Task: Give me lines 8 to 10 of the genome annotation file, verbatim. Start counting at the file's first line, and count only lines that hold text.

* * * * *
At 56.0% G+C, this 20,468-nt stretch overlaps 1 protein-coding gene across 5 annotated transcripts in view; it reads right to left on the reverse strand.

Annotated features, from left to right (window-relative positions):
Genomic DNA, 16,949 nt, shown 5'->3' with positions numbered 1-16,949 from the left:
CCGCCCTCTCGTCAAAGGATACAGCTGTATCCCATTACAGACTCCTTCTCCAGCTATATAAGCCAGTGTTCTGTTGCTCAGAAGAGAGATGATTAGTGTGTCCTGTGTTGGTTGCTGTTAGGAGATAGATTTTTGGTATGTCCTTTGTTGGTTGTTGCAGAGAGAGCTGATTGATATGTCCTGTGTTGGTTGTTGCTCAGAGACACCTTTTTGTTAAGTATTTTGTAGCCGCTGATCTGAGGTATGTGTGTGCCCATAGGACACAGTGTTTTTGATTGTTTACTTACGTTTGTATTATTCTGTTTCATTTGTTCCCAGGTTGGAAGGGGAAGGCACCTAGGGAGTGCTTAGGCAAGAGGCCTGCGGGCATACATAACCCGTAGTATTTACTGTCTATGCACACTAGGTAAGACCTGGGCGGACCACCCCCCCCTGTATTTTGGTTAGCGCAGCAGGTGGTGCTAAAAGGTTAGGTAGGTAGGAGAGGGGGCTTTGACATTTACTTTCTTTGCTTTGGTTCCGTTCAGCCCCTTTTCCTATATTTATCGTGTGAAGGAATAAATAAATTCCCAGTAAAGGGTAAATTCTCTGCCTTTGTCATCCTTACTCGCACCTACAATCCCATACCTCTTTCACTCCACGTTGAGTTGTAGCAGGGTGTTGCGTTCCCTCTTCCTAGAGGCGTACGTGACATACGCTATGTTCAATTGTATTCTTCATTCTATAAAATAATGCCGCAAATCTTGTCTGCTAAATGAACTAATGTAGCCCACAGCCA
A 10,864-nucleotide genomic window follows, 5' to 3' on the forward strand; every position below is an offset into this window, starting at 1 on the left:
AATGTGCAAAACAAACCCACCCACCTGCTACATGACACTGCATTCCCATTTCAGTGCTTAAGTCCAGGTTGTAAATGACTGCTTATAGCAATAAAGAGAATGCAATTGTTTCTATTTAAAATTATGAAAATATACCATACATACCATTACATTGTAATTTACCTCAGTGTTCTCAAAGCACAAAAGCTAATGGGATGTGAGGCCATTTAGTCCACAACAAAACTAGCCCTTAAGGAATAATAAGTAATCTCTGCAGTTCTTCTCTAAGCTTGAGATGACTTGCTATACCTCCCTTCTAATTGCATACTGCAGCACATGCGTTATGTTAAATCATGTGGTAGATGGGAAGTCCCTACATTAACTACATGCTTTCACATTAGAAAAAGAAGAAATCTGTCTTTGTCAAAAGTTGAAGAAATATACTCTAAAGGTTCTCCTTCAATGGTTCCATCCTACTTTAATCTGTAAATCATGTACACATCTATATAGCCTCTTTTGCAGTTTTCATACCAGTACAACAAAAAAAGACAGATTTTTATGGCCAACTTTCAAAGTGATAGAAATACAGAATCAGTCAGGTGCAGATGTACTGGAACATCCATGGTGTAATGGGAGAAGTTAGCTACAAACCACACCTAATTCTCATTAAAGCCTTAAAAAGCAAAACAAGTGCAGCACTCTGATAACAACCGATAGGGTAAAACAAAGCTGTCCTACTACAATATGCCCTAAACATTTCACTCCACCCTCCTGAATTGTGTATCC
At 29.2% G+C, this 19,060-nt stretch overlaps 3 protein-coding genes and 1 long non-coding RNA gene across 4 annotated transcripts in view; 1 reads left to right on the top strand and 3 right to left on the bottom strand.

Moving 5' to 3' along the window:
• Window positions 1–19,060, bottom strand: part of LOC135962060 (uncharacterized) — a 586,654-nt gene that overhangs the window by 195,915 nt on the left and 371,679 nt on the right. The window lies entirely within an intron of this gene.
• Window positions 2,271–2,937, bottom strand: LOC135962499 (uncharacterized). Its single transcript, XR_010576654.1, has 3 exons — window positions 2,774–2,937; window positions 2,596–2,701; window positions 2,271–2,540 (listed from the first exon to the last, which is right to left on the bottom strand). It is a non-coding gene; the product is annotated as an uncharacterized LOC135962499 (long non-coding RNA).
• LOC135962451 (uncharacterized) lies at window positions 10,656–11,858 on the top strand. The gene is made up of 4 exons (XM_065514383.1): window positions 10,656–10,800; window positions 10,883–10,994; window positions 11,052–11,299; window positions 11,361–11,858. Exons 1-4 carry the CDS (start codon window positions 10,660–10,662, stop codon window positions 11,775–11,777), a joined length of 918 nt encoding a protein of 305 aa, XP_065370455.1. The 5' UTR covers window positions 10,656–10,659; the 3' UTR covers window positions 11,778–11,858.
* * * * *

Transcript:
Moving 5' to 3' along the window:
• Window positions 1–19,060, bottom strand: part of LOC135962060 (uncharacterized) — a 586,654-nt gene that overhangs the window by 195,915 nt on the left and 371,679 nt on the right. The window lies entirely within an intron of this gene.
• Window positions 2,271–2,937, bottom strand: LOC135962499 (uncharacterized). Its single transcript, XR_010576654.1, has 3 exons — window positions 2,774–2,937; window positions 2,596–2,701; window positions 2,271–2,540 (listed from the first exon to the last, which is right to left on the bottom strand). It is a non-coding gene; the product is annotated as an uncharacterized LOC135962499 (long non-coding RNA).